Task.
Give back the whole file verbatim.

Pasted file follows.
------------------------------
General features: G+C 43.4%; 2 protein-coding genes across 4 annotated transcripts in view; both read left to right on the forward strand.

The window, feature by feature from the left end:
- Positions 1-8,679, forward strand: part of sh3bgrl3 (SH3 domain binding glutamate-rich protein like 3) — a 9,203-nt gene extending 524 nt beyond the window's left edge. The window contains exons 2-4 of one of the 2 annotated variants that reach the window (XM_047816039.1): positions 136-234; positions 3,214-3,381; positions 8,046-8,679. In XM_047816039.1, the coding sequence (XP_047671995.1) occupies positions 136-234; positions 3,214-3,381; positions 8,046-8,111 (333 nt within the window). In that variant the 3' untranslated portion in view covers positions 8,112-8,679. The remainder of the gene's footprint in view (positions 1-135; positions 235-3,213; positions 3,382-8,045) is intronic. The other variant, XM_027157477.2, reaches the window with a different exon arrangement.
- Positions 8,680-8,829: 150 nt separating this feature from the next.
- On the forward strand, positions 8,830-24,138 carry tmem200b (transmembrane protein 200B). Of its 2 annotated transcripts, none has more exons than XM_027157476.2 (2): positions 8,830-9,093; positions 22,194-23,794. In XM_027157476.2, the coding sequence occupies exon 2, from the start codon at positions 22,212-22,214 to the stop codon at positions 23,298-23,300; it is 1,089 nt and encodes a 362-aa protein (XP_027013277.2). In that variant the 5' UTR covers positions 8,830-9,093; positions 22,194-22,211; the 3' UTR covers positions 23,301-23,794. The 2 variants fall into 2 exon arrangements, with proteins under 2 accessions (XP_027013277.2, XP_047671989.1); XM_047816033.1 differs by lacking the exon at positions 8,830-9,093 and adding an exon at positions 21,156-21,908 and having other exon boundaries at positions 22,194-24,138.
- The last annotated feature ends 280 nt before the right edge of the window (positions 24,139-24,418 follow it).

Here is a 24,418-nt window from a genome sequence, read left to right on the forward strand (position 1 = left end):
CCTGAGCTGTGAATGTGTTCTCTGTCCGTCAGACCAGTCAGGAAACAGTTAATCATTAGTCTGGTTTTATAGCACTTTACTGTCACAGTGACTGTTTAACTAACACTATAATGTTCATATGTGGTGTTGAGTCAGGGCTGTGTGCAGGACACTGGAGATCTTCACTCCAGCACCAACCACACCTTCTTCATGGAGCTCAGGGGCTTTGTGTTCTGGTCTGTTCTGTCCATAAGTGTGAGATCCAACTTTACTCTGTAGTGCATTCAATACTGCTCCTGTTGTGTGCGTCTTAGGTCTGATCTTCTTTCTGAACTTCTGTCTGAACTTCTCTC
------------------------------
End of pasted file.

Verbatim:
General features: G+C 43.4%; 2 protein-coding genes across 4 annotated transcripts in view; both read left to right on the forward strand.

The window, feature by feature from the left end:
- Positions 1-8,679, forward strand: part of sh3bgrl3 (SH3 domain binding glutamate-rich protein like 3) — a 9,203-nt gene extending 524 nt beyond the window's left edge. The window contains exons 2-4 of one of the 2 annotated variants that reach the window (XM_047816039.1): positions 136-234; positions 3,214-3,381; positions 8,046-8,679. In XM_047816039.1, the coding sequence (XP_047671995.1) occupies positions 136-234; positions 3,214-3,381; positions 8,046-8,111 (333 nt within the window). In that variant the 3' untranslated portion in view covers positions 8,112-8,679. The remainder of the gene's footprint in view (positions 1-135; positions 235-3,213; positions 3,382-8,045) is intronic. The other variant, XM_027157477.2, reaches the window with a different exon arrangement.
- Positions 8,680-8,829: 150 nt separating this feature from the next.
- On the forward strand, positions 8,830-24,138 carry tmem200b (transmembrane protein 200B). Of its 2 annotated transcripts, none has more exons than XM_027157476.2 (2): positions 8,830-9,093; positions 22,194-23,794. In XM_027157476.2, the coding sequence occupies exon 2, from the start codon at positions 22,212-22,214 to the stop codon at positions 23,298-23,300; it is 1,089 nt and encodes a 362-aa protein (XP_027013277.2). In that variant the 5' UTR covers positions 8,830-9,093; positions 22,194-22,211; the 3' UTR covers positions 23,301-23,794. The 2 variants fall into 2 exon arrangements, with proteins under 2 accessions (XP_027013277.2, XP_047671989.1); XM_047816033.1 differs by lacking the exon at positions 8,830-9,093 and adding an exon at positions 21,156-21,908 and having other exon boundaries at positions 22,194-24,138.
- The last annotated feature ends 280 nt before the right edge of the window (positions 24,139-24,418 follow it).

Here is a 24,418-nt window from a genome sequence, read left to right on the forward strand (position 1 = left end):
CCTGAGCTGTGAATGTGTTCTCTGTCCGTCAGACCAGTCAGGAAACAGTTAATCATTAGTCTGGTTTTATAGCACTTTACTGTCACAGTGACTGTTTAACTAACACTATAATGTTCATATGTGGTGTTGAGTCAGGGCTGTGTGCAGGACACTGGAGATCTTCACTCCAGCACCAACCACACCTTCTTCATGGAGCTCAGGGGCTTTGTGTTCTGGTCTGTTCTGTCCATAAGTGTGAGATCCAACTTTACTCTGTAGTGCATTCAATACTGCTCCTGTTGTGTGCGTCTTAGGTCTGATCTTCTTTCTGAACTTCTGTCTGAACTTCTCTC